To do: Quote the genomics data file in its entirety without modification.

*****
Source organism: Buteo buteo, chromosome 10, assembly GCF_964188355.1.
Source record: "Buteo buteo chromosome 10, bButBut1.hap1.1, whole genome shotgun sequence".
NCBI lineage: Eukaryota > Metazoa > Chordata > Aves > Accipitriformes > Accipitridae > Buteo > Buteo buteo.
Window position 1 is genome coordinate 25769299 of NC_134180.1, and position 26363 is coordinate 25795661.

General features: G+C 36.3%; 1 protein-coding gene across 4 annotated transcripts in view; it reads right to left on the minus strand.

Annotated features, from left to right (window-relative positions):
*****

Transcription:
Source organism: Buteo buteo, chromosome 10, assembly GCF_964188355.1.
Source record: "Buteo buteo chromosome 10, bButBut1.hap1.1, whole genome shotgun sequence".
NCBI lineage: Eukaryota > Metazoa > Chordata > Aves > Accipitriformes > Accipitridae > Buteo > Buteo buteo.
Window position 1 is genome coordinate 25769299 of NC_134180.1, and position 26363 is coordinate 25795661.

General features: G+C 36.3%; 1 protein-coding gene across 4 annotated transcripts in view; it reads right to left on the minus strand.

Annotated features, from left to right (window-relative positions):